May 14, 2009   14 Comments

Special Note to Our Readers (a record number of you)

This has been the busiest period in the short life of MasterResource (we are less than five months old). Our viewership this week has exceeded ten thousand, and cross posts on mega-blogs across the political spectrum have introduced us to new audiences. MasterResource, an energy scholars’ blog (but one that is accessible to the general reader), is on the map!

Two issues have driven our recent traffic. One is the temperature analysis of the Waxman-Markey climate bill by environmental scientist Chip Knappenberger. His straightforward analysis (but don’t ask me to use the MAGICC model!) reflects Chip’s usual careful scholarship. I expect that it will not need to be substantially revised (no complaints so far at RealClimate). But if errors are found, Chip will be the first to thank the reviewer and make the changes.

I know Chip personally, and I have worked with him for more than a decade. In our camp, he has a reputation for telling it like it is in regard to climate science and climate observations to “skeptics” and “alarmists.” Knappenberger’s beginning post in a series questioning “ultra-skepticism,” for example, has attracted critical attention (and maybe even made him some enemies in such a contentious debate). Expect more interesting posts from Chip in his effort to identify the middle way between “skepticism” and “alarmism.”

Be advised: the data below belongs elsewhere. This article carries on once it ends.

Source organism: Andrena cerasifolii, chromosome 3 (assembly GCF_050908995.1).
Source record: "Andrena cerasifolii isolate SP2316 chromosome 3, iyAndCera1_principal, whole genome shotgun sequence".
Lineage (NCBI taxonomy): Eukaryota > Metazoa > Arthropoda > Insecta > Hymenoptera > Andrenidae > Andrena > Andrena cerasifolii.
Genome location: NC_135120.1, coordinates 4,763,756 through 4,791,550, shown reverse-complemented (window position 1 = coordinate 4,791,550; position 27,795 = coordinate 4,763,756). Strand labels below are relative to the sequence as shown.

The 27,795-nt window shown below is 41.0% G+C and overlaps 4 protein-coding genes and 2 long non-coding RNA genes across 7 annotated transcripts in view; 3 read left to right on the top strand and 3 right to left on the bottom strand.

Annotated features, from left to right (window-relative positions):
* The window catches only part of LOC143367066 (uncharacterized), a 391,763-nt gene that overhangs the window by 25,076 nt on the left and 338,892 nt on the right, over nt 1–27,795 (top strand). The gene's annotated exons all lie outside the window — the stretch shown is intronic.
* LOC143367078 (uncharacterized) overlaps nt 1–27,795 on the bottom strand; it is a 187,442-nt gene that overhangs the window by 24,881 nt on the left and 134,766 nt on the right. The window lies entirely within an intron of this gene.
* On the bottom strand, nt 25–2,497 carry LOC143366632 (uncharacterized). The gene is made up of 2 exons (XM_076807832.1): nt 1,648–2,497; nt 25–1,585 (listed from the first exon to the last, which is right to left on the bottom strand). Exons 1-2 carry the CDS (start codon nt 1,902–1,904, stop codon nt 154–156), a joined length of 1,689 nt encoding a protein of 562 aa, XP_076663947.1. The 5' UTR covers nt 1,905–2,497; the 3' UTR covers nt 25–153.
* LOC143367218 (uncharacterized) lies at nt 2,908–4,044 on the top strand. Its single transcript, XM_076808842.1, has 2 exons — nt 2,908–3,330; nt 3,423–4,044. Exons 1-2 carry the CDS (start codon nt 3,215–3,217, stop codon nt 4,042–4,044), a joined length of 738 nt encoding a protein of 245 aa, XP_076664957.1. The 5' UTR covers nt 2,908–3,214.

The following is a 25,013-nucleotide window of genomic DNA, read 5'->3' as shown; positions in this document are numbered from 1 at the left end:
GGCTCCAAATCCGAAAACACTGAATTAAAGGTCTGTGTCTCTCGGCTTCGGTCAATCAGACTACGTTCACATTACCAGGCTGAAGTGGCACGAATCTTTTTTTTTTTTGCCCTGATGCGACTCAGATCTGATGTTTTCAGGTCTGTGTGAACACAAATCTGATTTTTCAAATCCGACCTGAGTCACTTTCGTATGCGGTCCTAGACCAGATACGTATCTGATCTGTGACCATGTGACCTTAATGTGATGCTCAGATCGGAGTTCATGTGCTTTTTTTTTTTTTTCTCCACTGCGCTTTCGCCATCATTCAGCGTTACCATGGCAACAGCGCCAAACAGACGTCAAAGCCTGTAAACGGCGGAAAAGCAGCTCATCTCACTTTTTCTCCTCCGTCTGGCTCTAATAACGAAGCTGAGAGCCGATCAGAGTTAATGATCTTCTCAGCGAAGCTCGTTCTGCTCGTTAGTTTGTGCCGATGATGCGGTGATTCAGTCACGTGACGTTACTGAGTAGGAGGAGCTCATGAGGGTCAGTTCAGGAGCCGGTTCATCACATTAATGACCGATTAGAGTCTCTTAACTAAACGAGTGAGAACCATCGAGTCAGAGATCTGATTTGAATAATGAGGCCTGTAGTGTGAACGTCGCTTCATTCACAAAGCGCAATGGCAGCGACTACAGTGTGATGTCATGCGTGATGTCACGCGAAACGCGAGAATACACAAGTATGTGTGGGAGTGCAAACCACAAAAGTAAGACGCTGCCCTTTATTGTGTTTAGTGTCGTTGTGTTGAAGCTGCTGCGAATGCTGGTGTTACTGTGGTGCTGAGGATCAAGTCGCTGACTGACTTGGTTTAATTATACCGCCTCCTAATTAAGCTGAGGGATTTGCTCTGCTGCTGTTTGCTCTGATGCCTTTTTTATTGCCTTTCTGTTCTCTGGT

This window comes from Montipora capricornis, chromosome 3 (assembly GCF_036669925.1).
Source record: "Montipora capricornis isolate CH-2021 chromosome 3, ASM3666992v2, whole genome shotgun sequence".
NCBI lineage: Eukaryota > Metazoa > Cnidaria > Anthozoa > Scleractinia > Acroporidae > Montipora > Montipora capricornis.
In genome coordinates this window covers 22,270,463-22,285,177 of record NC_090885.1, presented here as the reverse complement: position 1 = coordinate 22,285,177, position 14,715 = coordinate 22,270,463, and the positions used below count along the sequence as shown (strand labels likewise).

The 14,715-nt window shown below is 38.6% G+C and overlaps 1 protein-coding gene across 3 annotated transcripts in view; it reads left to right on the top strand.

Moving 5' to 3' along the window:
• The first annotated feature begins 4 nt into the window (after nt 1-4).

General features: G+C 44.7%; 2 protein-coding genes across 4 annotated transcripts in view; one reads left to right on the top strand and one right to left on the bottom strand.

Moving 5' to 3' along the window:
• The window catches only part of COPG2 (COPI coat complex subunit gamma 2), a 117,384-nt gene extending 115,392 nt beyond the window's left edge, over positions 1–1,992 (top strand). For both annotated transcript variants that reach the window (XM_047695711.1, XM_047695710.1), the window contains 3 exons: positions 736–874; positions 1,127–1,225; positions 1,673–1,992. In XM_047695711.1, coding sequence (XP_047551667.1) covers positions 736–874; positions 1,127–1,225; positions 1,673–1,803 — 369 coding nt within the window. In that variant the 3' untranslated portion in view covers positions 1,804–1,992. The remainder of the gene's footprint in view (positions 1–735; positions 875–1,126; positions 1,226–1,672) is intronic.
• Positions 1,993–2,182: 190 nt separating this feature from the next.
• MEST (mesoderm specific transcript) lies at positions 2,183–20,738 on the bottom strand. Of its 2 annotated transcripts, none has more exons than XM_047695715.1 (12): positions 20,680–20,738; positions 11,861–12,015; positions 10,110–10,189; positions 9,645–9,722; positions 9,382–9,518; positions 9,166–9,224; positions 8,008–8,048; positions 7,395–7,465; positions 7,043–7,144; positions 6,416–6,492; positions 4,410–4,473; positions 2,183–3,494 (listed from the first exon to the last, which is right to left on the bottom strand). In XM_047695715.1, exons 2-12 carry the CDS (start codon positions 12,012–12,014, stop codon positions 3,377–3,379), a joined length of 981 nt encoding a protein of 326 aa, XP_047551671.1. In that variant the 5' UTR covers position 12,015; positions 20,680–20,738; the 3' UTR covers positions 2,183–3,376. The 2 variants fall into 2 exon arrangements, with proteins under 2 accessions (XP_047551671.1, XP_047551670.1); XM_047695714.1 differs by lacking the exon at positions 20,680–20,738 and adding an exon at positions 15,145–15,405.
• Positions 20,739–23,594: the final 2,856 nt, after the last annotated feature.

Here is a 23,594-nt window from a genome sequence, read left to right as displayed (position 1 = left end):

The second issue driving our record views involved Joseph Romm of the mega-blog Climate Progress. [Read more →]

May 9, 2009   5 Comments

Joseph Romm and Enron: More for the Record

[Editor note: For an in-depth look at Enron's political capitalism model applied to the climate-change debate, see Bradley's Capitalism at Work: Business, Government, and Energy (M & M Scrivener Press, 2009)] 

On four occasions,  Joseph Romm at Climate Progress (Center for American Progress) has deployed an argument ad hominem against me, using my prior employment at Enron and my direct association with Ken Lay (see here, herehere, and here). My response to Romm earlier this week has received thousands of views and several blog links, including here.

The irony here is two-fold. First, Romm ignores the fact that I was an employee who personally challenged the company’s rent-seeking via climate alarmism. Secondly, and more ironic still, Enron was his darling company. Specifically, he was an unpaid consultant and collaborator with Enron Energy Services (EES), whose contracts were money losers, reflecting of paucity of economic energy savings. The hidden losses and fake profits of this division were showcased at trial. EES was not a “cool company,” and the companies that outsourced to EES found out they were not that cool also.

A future post [now published] will explore the failure of EES, PG&E Energy Services, and Duke Energy Solutions–the big energy service companies, or ESCOs, that were touted by Romm and Amory Lovins as the next big thing and as leading the way to Kyoto compliance.

I add the following exhibits to the Romm/Enron connection (Enron is bolded below for ease of identification). [Read more →]

May 8, 2009   7 Comments